Aug. 28 – Sept. 11, 2016
Welcome to week two hundred and twenty-nine of the Sports Doing Good newsletter. This week’s 10 stories include:
- The Strike and the Winning Streak
- It’s not just the Olympics. Sports have been important in refugee camps for decades.
- Little Leaguers, big dreams
- How an American couple founded an African baseball team by accident
- He can’t move on his own, but that doesn’t mean he can’t train master divers
- Keegan Rosenberry leaving his mark on and off the pitch
- Inspirational Blind Runner Creates App to Guide Him through Marathons
- Empower2Play to Use Live Stream Virtual Reality to Share Its Sports Diplomacy Event in Haiti
- A Paralympian Races to Remove Obstacles for the Next Generation
- MLS Launches Kick Childhood Cancer Initiative to Raise Awareness and Funds During Childhood Cancer Awareness Month
Paralympic Games are redefining disability sport (Beyond Sport)
How We Ball in NYC (Kenny Anderson) (The Players’ Tribune)
Sheffield gets first glimpse of grassroots football future (Beyond Sport)
Israeli Olympian raises $52,000 for charity in auction (Peace and Sport)
The power of sports: Amazing women opening doors for girls worldwide (NAYS)
After one-week away, we are back with a brand new Sports Doing Good newsletter. And we send it on the anniversary of a day, Sept. 11, that is recognized as one of the darkest in our nation’s history. Each year that we are further away from 2001, the more I wonder if people still remember the significance of what happened and the impact it had on us as individuals and a country. There was great resolve shown in NYC, DC, and in PA that day and the weeks and months thereafter. And that resolve was propped up further by those in other parts of the country who were pained much like those in the three devastated areas.
A lot has happened since then and a lot of it not good. The last two years have been especially frightful around the world. But as we did after Sept. 11 in 2001, we are seeing individuals and communities coming together to exercise their free will against the bad that is out there. Every day we are witnesses to good, and sometimes, even the great. Many times that is on the fields, courts, tracks, and pools of our communities as well as on the global stage.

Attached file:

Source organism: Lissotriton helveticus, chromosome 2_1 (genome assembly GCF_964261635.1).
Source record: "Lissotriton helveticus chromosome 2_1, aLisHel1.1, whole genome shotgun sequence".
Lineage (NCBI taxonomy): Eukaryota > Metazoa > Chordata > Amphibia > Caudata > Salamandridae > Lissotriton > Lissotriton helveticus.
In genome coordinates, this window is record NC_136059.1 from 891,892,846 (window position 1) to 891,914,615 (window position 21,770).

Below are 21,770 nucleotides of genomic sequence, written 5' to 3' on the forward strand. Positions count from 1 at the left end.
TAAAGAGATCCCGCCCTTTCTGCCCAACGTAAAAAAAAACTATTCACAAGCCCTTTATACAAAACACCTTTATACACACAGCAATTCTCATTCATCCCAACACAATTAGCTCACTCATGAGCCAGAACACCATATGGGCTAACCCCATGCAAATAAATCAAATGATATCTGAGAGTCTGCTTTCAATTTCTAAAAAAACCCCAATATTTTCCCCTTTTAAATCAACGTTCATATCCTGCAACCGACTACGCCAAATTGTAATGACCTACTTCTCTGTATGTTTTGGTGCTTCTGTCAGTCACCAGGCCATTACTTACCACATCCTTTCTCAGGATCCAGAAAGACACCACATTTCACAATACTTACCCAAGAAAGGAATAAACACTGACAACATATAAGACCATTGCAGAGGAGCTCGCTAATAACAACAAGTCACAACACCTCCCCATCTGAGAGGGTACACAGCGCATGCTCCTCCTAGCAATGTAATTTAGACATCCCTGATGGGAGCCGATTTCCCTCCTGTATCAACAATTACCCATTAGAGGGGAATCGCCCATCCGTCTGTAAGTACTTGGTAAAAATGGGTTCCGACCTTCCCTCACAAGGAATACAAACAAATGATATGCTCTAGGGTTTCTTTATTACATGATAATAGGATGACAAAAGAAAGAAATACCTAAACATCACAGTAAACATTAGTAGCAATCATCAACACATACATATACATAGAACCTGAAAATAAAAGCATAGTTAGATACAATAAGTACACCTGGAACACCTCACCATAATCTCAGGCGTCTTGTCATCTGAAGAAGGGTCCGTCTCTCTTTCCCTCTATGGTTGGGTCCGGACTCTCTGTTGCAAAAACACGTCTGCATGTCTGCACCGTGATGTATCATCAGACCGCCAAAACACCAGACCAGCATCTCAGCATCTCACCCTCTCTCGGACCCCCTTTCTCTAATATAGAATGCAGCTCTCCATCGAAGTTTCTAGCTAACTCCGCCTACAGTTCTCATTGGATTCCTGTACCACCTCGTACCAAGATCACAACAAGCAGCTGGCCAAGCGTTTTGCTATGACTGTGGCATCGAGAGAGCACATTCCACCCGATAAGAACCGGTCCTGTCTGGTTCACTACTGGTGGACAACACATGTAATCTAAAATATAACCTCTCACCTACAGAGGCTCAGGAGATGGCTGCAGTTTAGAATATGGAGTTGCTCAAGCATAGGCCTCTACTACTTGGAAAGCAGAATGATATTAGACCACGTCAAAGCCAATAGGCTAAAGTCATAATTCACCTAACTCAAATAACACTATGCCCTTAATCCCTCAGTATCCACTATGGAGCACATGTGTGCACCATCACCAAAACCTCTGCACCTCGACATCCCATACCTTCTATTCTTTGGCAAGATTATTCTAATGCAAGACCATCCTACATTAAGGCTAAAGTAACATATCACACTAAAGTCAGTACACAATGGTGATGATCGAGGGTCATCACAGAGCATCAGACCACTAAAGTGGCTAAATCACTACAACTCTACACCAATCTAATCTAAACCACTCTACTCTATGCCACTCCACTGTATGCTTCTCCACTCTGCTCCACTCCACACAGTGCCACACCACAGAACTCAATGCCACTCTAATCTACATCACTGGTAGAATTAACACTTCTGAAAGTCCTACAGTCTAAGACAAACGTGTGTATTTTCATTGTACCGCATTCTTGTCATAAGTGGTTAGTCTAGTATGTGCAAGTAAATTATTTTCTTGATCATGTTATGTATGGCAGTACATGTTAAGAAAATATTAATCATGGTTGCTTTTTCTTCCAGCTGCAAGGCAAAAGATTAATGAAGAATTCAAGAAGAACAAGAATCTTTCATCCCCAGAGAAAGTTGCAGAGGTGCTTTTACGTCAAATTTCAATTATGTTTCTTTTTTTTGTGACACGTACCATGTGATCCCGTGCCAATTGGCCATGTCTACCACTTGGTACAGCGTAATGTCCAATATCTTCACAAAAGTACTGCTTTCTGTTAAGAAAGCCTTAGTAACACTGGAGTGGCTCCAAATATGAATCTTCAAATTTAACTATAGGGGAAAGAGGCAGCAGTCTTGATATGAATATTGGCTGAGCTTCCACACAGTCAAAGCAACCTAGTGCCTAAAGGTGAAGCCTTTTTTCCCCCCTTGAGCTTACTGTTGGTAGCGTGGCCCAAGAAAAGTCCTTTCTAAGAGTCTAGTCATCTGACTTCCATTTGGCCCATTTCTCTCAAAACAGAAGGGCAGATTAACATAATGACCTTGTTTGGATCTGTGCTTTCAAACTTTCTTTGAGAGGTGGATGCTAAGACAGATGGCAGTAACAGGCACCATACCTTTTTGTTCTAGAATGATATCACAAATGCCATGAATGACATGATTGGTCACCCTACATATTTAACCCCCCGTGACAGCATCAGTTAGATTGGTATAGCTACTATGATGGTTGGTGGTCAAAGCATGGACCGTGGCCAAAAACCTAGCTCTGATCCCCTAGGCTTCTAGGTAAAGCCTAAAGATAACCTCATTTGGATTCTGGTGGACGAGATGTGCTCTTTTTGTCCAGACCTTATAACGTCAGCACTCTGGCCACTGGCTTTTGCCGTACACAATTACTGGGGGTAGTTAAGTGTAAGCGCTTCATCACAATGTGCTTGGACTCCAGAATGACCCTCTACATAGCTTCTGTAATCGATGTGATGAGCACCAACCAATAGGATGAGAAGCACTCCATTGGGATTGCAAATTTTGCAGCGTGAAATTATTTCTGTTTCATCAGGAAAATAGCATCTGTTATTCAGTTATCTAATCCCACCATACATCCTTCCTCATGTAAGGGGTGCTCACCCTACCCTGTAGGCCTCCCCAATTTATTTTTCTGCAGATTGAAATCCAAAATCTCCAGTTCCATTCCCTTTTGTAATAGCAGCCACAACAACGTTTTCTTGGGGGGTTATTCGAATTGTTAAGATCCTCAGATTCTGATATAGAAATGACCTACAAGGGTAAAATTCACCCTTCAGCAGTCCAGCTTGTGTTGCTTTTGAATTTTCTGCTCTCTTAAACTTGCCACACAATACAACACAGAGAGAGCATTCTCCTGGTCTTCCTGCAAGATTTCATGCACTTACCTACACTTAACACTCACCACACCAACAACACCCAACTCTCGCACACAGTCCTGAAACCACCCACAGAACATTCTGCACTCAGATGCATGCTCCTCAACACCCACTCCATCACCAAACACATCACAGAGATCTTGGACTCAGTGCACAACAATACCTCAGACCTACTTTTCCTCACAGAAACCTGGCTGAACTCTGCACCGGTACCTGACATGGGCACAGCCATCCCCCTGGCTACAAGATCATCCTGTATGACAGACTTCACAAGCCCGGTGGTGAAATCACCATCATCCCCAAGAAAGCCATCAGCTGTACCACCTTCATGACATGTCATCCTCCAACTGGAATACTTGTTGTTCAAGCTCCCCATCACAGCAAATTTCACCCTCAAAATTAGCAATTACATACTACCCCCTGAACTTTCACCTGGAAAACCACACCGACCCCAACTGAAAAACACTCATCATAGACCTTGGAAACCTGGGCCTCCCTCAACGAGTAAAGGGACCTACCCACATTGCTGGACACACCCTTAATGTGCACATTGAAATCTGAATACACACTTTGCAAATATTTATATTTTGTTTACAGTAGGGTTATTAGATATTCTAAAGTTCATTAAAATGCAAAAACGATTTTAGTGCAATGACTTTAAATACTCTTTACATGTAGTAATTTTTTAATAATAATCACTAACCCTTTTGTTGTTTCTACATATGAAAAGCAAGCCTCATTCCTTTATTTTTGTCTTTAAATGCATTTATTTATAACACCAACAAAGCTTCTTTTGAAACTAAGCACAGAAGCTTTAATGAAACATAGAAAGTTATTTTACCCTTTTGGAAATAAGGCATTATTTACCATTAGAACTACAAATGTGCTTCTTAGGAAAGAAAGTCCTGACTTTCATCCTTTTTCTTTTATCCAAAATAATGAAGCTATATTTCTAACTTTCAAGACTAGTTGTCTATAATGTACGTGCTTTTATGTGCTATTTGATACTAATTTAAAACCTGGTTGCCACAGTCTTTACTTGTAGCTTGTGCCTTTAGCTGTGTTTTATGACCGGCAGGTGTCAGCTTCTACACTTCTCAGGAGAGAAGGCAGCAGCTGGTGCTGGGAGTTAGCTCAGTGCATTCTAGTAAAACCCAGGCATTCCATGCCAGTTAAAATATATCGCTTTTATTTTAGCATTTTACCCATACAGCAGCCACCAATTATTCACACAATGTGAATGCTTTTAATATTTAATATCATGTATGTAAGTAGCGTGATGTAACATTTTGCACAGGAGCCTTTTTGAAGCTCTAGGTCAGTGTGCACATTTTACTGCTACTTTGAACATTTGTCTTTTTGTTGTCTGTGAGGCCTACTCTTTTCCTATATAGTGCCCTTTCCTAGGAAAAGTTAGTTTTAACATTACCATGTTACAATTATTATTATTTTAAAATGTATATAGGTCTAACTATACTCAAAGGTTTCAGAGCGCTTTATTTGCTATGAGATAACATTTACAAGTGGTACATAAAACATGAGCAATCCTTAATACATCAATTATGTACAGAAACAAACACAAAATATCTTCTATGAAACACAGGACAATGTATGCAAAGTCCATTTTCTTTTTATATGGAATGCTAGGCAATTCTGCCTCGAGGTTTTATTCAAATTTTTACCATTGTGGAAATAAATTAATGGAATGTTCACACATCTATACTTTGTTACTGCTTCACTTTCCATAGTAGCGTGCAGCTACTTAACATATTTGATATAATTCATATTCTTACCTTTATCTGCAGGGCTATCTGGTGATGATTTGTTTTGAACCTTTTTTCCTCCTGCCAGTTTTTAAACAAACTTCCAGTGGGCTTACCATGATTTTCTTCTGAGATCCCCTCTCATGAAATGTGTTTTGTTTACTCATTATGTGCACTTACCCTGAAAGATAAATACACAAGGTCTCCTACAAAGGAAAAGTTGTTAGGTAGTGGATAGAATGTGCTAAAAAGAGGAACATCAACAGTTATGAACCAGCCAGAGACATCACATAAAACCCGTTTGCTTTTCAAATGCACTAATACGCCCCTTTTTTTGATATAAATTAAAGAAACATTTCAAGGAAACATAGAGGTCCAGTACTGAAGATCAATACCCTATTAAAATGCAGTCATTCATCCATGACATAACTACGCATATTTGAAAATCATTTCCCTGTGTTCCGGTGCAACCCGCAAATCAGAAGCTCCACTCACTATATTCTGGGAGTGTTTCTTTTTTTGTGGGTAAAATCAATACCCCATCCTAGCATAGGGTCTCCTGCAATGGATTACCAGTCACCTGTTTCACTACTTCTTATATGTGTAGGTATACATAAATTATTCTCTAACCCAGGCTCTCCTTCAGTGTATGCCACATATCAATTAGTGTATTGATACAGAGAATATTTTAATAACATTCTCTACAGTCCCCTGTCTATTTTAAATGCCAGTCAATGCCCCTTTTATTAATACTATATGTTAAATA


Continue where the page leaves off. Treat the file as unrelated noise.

Part of the motivation for Sports Doing Good was the desire to give myself, and others, a different menu of news stories, one not fraught with fear and danger and misdeeds, but rather, instilled with strength, perseverance, teamwork, and love. I hope that we have done a good job of that over the past 5 years. We are more than encouraged by the power of the human spirit and the good-heartedness of people when it comes to supporting others in need, including those we have never met and will likely never meet. That speaks to the essence of who we are, members of the same human race, and what we want for each other, the opportunity to be the best that we can be.
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So enjoy. And have a good week.
The Strike and the Winning Streak
The gimmick worked. Ray Henderson was suddenly Braddock’s go-to man. Butch quickly caught two passes for 35 yards. The crowd went wild as the boy dusted himself off. Jacobs made two more completions for gains, putting Braddock in Purple Raiders’ territory with just over 30 seconds to play. Down by three, a tying field goal would jeopardize Braddock’s chances at the postseason. There was no overtime in WPIAL football. Klausing called another passing play. Jacobs saw Butch streaking for the back of the end zone. He let one fly. Henderson hauled in the 26-yard pass, a beautiful over-the-shoulder grab for a touchdown. The kid with boards for hands had come through. Half of the fans in Scott Stadium went nuts. The other half looked on in disbelief. The Tigers had done it again. Braddock went on to beat Waynesburg 25–7 in the championship game. When Klausing had arrived in Braddock in 1954, the Tigers were a mediocre team with a long losing streak. Now, in the six seasons the coach hadn’t lost a game. Braddock had become a winning town by association, a point of pride in the region. Klausing went on to a storied career at both Indiana University of Pennsylvania and Carnegie Mellon. He was twice named NCAA Division III Coach of the Year. With an overall winning percentage of .828, he ranks among the most successful coaches in NCAA history. As he was being inducted into the College Football Hall of Fame, someone asked for his favorite memories. “Some talked about playing in the Rose Bowl in front of 100,000 or the Army-Navy game. I got up, and it was my turn, and said playing Friday night against North Braddock Scott was the greatest for me.”
It’s not just the Olympics. Sports have been important in refugee camps for decades.
In addition to sporting events at general population refugee camps, sports played a major role at camps that were created specifically for children who were displaced from their homes and separated from their families. For example, the “Children’s Village” in Bad Aibling, about 40 miles from Munich, not only allocated resources to develop grounds where young people could play with one another, but also incorporated sports like gymnastics into children’s daily educational routines. Like today, the Olympics were a major source of inspiration for sporting events in US Zone resettlement camps. For example, the YMCA periodically organized an International Youth Sports Festival that brought together refugee children from camps throughout the US Zone. Nearly 2,000 spectators came to watch more than 140 refugees compete against one another in track and field events on September 24, 1949. In their credo printed in the program for the festival, the young participants evoked the Olympics: “We consider that sports are means by which mankind can be united. Therefore, we give our oath on behalf of our nations to participate in these games as honorable sportsmen in every sense of fair play.”